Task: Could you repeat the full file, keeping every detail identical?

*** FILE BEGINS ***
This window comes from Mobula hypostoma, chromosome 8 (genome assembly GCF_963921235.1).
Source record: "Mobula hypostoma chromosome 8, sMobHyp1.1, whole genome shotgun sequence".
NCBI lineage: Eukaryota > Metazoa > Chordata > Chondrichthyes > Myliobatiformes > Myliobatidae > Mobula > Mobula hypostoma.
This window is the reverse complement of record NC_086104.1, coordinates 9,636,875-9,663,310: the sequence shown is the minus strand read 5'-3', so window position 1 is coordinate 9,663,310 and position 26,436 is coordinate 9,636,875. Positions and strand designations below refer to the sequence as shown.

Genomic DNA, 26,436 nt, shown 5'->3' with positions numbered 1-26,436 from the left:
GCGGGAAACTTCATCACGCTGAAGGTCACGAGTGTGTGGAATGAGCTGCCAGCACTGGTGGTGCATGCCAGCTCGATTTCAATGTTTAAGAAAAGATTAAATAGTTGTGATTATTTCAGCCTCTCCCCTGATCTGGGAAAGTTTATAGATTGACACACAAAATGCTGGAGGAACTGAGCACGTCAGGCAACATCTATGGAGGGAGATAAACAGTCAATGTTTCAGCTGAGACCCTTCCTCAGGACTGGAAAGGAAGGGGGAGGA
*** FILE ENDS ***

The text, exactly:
This window comes from Mobula hypostoma, chromosome 8 (genome assembly GCF_963921235.1).
Source record: "Mobula hypostoma chromosome 8, sMobHyp1.1, whole genome shotgun sequence".
NCBI lineage: Eukaryota > Metazoa > Chordata > Chondrichthyes > Myliobatiformes > Myliobatidae > Mobula > Mobula hypostoma.
This window is the reverse complement of record NC_086104.1, coordinates 9,636,875-9,663,310: the sequence shown is the minus strand read 5'-3', so window position 1 is coordinate 9,663,310 and position 26,436 is coordinate 9,636,875. Positions and strand designations below refer to the sequence as shown.

Genomic DNA, 26,436 nt, shown 5'->3' with positions numbered 1-26,436 from the left:
GCGGGAAACTTCATCACGCTGAAGGTCACGAGTGTGTGGAATGAGCTGCCAGCACTGGTGGTGCATGCCAGCTCGATTTCAATGTTTAAGAAAAGATTAAATAGTTGTGATTATTTCAGCCTCTCCCCTGATCTGGGAAAGTTTATAGATTGACACACAAAATGCTGGAGGAACTGAGCACGTCAGGCAACATCTATGGAGGGAGATAAACAGTCAATGTTTCAGCTGAGACCCTTCCTCAGGACTGGAAAGGAAGGGGGAGGA